Magdy: What’s interesting about “Lion in a Cage” is that it’s the last song written before we went into the studio, about 2 weeks before we went into the studio. It stems from Rico’s experiences, feelings and so forth. I joined in with the writing and I could relate so much to what Rico was saying that when I added my bit to it, it made sense. We’ve had people come up to us and talk about those first three words of the chorus: “How dare you…”. The song can be about something the listener feels – they don’t need to understand exactly what it is that I am on about, even though I do get people coming up to me and hugging me.
If you were to describe the band to someone, to sell your sound, how would you do so?
Rico: Awesome! One of the ladies that came up to the merch desk yesterday said “You guys are massive Black Sabbath fans, aren’t you?”, but I think we’re all grunge kids. We grew up in the nineties.
Magdy: I think there is some Sabbath in our sound, though. We all have our tasted. Dave comes from a very eclectic metal background, I love my metal too. I’ve got a “DOWN” tattoo on my wrist. I loved Pantera, and Phil Anselmo, Pepper Keenan and so forth. Their inspiration for Down is Black Sabbath. There’s a lot of Down influence in there for me. I might not deliberately write Down riffs, but I have Down in my veins… quite literally! The same as Alter Bridge, Soundgarden, Alice in Chains…
Dave: Rico’s quite a funky bass player – he plays with soul.
Rico: I think the key element to our sound is that it has to groove. In the early Soundgarden you had a very riffy sound, but it always grooved. That’s what we want to implement in our songs.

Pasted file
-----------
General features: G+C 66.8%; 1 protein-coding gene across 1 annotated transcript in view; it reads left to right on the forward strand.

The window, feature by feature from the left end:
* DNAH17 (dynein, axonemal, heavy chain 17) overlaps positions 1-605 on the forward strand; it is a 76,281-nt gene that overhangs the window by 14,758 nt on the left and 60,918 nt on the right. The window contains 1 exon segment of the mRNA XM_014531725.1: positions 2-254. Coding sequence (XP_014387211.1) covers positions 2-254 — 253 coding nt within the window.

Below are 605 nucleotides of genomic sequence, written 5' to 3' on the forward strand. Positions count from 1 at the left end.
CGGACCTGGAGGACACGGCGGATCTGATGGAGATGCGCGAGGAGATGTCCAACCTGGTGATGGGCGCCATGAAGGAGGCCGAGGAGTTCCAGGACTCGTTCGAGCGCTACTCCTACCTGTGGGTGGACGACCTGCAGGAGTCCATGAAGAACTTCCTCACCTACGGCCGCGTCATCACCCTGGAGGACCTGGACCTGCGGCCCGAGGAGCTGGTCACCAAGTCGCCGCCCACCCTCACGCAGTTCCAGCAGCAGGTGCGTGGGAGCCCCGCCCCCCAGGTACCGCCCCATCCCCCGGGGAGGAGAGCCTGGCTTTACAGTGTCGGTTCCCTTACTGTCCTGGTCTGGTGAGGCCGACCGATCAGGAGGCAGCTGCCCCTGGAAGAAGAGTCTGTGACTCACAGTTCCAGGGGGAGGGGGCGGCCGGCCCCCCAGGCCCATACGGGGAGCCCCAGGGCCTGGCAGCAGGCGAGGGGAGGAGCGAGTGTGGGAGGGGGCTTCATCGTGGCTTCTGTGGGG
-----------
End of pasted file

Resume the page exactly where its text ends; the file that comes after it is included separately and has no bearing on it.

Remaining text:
Magdy: If you look at Down, and Sabbath, and Alice in Chains… those bands grooved. The rhythm section, the backbone… it may have been a hard, heavy sound but it grooved. We all listen to other music. I love reggae – I always wanted to be in a reggae band, but didn’t think I grooved enough.
Can you tell me a band I should have heard of? One you’ve toured with, or a friend’s band…?
Magdy: Planet of Zeus from Greece.
Dave: Awesome bunch of dudes. We had the chance to open for them when they came to London the last time. Put on an awesome set. Our manager at the time was Greek.
I have to mention, when I asked the question you all looked at each other, didn’t say a word, nodded and then Magdy named Planet of Zeus. I’ve never seen a band agree on an answer like that before!
Dave: Their new album is fantastic. Do yourself a favour, Spotify it!